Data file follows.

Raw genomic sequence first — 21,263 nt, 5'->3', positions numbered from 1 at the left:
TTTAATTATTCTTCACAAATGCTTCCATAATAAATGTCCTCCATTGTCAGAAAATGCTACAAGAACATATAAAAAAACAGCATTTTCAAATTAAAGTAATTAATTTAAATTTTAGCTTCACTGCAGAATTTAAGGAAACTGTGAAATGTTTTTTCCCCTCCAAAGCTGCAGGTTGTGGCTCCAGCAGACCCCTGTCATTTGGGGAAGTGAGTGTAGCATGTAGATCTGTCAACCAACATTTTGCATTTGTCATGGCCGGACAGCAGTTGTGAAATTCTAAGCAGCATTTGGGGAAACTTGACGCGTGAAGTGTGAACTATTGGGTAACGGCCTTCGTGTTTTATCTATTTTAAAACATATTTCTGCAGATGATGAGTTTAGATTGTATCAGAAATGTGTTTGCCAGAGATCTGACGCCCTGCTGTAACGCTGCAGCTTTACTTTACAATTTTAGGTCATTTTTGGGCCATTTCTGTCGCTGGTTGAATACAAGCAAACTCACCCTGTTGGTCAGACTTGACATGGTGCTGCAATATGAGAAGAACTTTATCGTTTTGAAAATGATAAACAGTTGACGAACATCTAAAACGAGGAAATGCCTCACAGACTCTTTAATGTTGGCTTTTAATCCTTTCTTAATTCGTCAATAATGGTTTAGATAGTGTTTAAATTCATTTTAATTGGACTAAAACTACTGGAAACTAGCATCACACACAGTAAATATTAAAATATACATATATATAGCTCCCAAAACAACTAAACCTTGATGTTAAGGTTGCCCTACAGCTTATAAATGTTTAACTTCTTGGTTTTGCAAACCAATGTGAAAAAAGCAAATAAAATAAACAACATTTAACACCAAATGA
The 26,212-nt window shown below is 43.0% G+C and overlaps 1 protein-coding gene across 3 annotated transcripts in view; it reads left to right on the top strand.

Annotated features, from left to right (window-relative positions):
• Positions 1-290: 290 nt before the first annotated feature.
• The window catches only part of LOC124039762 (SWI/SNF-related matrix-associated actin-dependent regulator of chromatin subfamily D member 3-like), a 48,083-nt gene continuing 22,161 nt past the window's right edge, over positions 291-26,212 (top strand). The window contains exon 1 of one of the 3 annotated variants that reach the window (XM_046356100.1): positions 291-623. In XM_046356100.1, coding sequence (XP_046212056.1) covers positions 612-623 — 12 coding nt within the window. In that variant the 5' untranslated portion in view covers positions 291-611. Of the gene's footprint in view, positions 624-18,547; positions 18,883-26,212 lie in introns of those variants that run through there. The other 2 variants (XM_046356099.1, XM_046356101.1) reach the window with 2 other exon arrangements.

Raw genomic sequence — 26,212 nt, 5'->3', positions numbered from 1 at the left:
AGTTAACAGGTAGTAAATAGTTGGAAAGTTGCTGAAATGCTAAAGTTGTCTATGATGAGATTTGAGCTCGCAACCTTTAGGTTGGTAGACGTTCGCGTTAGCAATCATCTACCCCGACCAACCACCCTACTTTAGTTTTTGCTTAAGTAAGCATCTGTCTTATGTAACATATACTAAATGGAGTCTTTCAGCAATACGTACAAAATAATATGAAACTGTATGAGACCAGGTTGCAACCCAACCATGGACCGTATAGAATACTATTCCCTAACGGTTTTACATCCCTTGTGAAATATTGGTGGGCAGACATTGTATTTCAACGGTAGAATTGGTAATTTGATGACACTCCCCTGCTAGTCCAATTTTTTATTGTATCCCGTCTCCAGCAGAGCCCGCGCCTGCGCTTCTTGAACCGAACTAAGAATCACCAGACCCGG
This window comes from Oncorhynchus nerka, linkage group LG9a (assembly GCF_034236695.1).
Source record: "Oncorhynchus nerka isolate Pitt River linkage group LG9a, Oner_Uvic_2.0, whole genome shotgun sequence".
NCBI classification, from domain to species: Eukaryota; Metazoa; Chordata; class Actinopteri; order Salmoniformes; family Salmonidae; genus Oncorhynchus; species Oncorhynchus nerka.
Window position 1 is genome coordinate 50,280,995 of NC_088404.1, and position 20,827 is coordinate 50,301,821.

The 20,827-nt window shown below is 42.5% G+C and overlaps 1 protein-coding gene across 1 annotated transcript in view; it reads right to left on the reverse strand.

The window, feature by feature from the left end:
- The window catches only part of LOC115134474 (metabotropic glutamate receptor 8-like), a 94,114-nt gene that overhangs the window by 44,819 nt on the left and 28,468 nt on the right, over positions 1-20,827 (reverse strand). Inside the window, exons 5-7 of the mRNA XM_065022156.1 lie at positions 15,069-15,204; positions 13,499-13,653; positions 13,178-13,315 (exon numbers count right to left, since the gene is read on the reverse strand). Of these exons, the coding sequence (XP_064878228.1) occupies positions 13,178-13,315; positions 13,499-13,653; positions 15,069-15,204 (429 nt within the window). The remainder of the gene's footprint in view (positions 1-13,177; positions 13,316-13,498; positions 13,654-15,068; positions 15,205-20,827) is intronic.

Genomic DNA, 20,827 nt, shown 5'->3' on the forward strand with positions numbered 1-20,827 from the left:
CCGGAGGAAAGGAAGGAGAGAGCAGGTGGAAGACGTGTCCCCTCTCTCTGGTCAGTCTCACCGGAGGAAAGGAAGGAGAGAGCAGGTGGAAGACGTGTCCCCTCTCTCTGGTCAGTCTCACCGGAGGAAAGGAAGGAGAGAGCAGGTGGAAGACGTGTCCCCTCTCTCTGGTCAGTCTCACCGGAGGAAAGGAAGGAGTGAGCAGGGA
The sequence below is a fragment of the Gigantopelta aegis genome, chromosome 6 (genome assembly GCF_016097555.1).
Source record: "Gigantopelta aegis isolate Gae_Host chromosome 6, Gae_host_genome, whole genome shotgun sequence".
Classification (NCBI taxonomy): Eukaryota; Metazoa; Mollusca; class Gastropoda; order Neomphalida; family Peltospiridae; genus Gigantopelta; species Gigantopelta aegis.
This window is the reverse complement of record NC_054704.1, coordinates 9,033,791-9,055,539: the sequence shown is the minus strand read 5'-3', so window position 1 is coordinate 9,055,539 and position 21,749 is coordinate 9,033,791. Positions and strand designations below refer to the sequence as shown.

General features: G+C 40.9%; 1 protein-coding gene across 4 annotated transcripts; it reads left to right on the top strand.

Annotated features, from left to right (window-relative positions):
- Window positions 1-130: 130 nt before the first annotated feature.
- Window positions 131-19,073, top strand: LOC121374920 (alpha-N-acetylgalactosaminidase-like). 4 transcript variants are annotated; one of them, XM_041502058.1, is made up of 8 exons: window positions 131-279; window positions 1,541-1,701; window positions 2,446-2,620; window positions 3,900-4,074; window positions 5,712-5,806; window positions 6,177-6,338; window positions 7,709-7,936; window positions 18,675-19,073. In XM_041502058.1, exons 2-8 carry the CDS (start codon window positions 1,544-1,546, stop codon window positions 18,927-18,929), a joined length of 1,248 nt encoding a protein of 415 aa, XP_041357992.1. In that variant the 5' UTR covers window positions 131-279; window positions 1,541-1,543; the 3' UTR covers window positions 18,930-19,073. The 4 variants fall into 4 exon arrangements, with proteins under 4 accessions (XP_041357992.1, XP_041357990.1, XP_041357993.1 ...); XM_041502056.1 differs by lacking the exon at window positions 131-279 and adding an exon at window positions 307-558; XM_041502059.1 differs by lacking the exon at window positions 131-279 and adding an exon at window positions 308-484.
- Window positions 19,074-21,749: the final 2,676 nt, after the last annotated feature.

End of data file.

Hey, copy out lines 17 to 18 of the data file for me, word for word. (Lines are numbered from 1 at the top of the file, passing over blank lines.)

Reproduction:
CCGGAGGAAAGGAAGGAGAGAGCAGGTGGAAGACGTGTCCCCTCTCTCTGGTCAGTCTCACCGGAGGAAAGGAAGGAGAGAGCAGGTGGAAGACGTGTCCCCTCTCTCTGGTCAGTCTCACCGGAGGAAAGGAAGGAGAGAGCAGGTGGAAGACGTGTCCCCTCTCTCTGGTCAGTCTCACCGGAGGAAAGGAAGGAGTGAGCAGGGA
The sequence below is a fragment of the Gigantopelta aegis genome, chromosome 6 (genome assembly GCF_016097555.1).